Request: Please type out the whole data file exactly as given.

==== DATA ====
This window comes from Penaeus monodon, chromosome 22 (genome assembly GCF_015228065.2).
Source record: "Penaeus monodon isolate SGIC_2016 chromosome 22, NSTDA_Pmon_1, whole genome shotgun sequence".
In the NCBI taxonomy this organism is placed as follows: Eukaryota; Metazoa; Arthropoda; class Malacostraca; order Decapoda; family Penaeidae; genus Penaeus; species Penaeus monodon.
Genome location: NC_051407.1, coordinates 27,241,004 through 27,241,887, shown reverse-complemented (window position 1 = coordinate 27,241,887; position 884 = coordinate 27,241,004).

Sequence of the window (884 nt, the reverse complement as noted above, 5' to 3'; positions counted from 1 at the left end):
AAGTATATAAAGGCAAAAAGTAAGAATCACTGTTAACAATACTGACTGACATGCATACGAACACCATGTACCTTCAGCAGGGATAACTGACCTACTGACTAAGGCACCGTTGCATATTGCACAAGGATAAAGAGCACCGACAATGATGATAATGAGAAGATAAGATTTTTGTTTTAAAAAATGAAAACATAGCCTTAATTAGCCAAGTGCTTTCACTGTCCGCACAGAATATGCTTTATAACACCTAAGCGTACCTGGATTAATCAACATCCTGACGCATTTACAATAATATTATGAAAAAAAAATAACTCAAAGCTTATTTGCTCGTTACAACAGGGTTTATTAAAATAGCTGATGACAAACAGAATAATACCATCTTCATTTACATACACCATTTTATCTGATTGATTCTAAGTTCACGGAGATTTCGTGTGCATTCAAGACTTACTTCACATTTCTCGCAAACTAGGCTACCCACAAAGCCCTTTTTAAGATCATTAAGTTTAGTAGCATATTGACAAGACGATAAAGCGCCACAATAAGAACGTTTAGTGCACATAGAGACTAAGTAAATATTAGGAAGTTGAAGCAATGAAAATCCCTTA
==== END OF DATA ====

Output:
This window comes from Penaeus monodon, chromosome 22 (genome assembly GCF_015228065.2).
Source record: "Penaeus monodon isolate SGIC_2016 chromosome 22, NSTDA_Pmon_1, whole genome shotgun sequence".
In the NCBI taxonomy this organism is placed as follows: Eukaryota; Metazoa; Arthropoda; class Malacostraca; order Decapoda; family Penaeidae; genus Penaeus; species Penaeus monodon.
Genome location: NC_051407.1, coordinates 27,241,004 through 27,241,887, shown reverse-complemented (window position 1 = coordinate 27,241,887; position 884 = coordinate 27,241,004).

Sequence of the window (884 nt, the reverse complement as noted above, 5' to 3'; positions counted from 1 at the left end):
AAGTATATAAAGGCAAAAAGTAAGAATCACTGTTAACAATACTGACTGACATGCATACGAACACCATGTACCTTCAGCAGGGATAACTGACCTACTGACTAAGGCACCGTTGCATATTGCACAAGGATAAAGAGCACCGACAATGATGATAATGAGAAGATAAGATTTTTGTTTTAAAAAATGAAAACATAGCCTTAATTAGCCAAGTGCTTTCACTGTCCGCACAGAATATGCTTTATAACACCTAAGCGTACCTGGATTAATCAACATCCTGACGCATTTACAATAATATTATGAAAAAAAAATAACTCAAAGCTTATTTGCTCGTTACAACAGGGTTTATTAAAATAGCTGATGACAAACAGAATAATACCATCTTCATTTACATACACCATTTTATCTGATTGATTCTAAGTTCACGGAGATTTCGTGTGCATTCAAGACTTACTTCACATTTCTCGCAAACTAGGCTACCCACAAAGCCCTTTTTAAGATCATTAAGTTTAGTAGCATATTGACAAGACGATAAAGCGCCACAATAAGAACGTTTAGTGCACATAGAGACTAAGTAAATATTAGGAAGTTGAAGCAATGAAAATCCCTTA